The union body was speaking out in the wake of a 20 March 2015 online report in the journal Lancet Oncology, which revealed the International Agency for Research on Cancer’s (IARC) new classification of glyphosate – the active ingredient in Monsanto’s Roundup and the world’s most widely-used herbicide – as “probably carcinogenic to humans.” IARC, a part of the World Health Organisation (WHO), cites evidence in Canada, Sweden and the USA linking workers’ occupational exposure to glyphosate to increased risk of non-Hodgkin lymphoma.
According to IUF: “With this report, the WHO explicitly recognises the importance of independent research on the impact of pesticides on human health and the food chain – a field long dominated by pesticide manufacturers. And it gives advocates of food rights and a safer, saner food system an important opportunity to push for action.”
Monsanto, which sold US$5bn worth of glyphosate last year, immediately attacked the credibility of the report. According to IUF: “Will the WHO withstand the pressure of the pesticide lobby? Much depends on the public response, which also means defeating moves to lower regulatory standards through agreements like the EU-US Transatlantic Trade and Investment Partnership (TTIP).”
The global union concludes: “The sudden spotlight on glyphosate, and growing awareness of the threat to food safety contained in TTIP and similar trade and investment agreements, can help catalyse a broader movement to fundamentally transform the food system. Unions should be at the head of the movement.”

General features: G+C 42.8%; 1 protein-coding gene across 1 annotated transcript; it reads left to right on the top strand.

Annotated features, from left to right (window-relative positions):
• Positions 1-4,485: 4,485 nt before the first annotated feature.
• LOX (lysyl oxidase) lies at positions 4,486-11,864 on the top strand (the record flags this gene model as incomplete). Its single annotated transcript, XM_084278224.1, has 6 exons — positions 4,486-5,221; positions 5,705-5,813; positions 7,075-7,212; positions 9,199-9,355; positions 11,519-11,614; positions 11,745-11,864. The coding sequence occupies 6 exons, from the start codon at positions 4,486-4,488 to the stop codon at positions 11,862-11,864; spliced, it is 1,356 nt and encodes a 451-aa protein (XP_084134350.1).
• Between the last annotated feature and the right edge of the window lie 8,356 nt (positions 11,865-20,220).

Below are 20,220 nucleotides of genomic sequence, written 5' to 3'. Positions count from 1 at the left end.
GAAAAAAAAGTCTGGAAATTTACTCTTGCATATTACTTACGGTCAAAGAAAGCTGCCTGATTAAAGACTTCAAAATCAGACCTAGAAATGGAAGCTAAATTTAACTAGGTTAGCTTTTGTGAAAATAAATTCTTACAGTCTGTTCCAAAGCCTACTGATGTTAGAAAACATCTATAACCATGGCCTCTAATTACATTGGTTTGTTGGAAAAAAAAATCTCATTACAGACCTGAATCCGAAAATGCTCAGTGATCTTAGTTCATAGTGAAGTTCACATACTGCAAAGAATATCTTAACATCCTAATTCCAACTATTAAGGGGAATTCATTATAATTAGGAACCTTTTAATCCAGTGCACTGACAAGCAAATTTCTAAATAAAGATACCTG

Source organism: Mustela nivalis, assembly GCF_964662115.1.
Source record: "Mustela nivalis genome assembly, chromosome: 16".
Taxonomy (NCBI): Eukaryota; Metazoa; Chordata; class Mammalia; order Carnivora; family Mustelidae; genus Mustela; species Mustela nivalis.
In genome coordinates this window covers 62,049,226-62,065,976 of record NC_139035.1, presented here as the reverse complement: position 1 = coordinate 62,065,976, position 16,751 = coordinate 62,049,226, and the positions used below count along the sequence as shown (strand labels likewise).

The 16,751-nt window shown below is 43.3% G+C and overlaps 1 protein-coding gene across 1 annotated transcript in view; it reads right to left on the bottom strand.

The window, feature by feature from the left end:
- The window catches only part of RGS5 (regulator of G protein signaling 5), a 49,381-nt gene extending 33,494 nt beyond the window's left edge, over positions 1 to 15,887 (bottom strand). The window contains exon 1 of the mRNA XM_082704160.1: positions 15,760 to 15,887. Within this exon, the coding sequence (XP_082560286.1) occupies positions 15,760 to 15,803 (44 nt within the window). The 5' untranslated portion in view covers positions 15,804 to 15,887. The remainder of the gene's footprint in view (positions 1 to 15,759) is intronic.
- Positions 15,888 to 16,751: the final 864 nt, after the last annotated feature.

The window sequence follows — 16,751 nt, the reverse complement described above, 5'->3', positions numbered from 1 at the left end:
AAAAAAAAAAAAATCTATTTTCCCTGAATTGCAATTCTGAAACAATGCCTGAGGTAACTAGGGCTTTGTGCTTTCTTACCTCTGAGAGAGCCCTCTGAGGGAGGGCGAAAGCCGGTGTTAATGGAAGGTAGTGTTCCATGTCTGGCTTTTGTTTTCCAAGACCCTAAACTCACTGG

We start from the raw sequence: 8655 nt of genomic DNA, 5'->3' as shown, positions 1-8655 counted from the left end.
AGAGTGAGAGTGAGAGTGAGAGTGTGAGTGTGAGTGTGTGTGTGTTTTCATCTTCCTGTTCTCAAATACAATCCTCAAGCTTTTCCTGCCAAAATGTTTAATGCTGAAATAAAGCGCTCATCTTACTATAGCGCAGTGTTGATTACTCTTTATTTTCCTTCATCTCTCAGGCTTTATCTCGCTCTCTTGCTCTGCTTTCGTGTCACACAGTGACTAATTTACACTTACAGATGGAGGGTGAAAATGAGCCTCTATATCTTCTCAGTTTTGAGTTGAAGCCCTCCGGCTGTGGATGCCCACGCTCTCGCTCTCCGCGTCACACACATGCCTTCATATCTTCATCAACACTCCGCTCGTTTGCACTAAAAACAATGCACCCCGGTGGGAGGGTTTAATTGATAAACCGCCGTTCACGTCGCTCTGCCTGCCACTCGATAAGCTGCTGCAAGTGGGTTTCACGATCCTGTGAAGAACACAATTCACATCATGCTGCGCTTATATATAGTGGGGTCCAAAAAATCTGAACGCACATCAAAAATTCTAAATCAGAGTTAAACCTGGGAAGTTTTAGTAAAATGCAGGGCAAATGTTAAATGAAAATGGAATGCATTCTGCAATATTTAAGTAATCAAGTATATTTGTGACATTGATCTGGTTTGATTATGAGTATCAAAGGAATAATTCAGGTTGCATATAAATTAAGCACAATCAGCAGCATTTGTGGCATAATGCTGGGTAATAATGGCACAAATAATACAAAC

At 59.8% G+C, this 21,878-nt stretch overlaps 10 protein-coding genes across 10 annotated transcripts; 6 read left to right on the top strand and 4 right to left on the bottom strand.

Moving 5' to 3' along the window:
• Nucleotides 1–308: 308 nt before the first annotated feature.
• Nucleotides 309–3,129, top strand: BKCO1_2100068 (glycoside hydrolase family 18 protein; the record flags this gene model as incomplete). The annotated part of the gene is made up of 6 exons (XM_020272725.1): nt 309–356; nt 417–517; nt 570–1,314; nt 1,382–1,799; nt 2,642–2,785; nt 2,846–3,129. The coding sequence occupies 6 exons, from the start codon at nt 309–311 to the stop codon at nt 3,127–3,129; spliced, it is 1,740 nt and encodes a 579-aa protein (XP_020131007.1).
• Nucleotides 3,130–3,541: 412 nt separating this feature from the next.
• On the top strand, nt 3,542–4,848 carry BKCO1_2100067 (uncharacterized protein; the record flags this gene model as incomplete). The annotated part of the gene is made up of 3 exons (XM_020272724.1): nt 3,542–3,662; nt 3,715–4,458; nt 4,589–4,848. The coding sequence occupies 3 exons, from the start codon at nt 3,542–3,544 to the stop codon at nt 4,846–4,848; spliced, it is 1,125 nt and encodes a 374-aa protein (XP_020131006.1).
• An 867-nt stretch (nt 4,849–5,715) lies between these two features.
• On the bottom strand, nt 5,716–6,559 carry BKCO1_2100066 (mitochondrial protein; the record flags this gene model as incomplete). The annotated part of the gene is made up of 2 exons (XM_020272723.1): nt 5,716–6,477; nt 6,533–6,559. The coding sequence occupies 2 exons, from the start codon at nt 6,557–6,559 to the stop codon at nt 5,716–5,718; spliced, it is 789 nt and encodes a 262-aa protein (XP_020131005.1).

Labour shadow ministers Stephen Timms and Kate Green have said a future Labour government will take action to improve enforcement of safety standards, support union safety reps and will “prioritise occupational health and the prevention of occupational illnesses.”
In a Labourlist posting, they say a Labour government “will commission a proactive research programme to provide evidence for policy, including on occupational carcinogens. We will prioritise occupational health and the prevention of occupational illnesses, and establish a strategy for removing over time asbestos from the built environment.”
Occupational cancers kill at a rate of more than once a minute worldwide, according to a comprehensive review of the evidence by the ITUC.
The global union body, speaking out ahead of the 28 April International Workers’ Memorial Day, says this preventable waste of life must end and has a stern warning for rogue employers: “If you expose us, we’ll expose you.”
Sharan Burrow, ITUC General Secretary, said: “Even conservative estimates put the annual occupational cancer toll at 660,000 deaths a year. A poisonous cocktail of toxic marketing and regulatory failure has already condemned another generation to an early grave. As long as there’s money to be made, industry will retain its fatal attachment to some of the most potent killers in history.”
This year on 28 April, the international campaign day when unions pledge to “remember the dead, and fight for the living”, the harm caused by workplace toxins is being put under the spotlight. A new ITUC guide, ‘Toxic work – stop deadly exposures today’, sets out how to remove toxic exposures from the workplace. At the centre of the union strategy is active, union-supported workforce participation, in finding problems and implementing solutions.
According to Burrow: “Some of the world’s most profitable companies are not just defending their toxic products, they are defending weak exposure standards that mean they profit and you pay. It is not ethical, it is not healthy and it is not what we bargained for. We make this pledge: if they expose us, we will expose them.”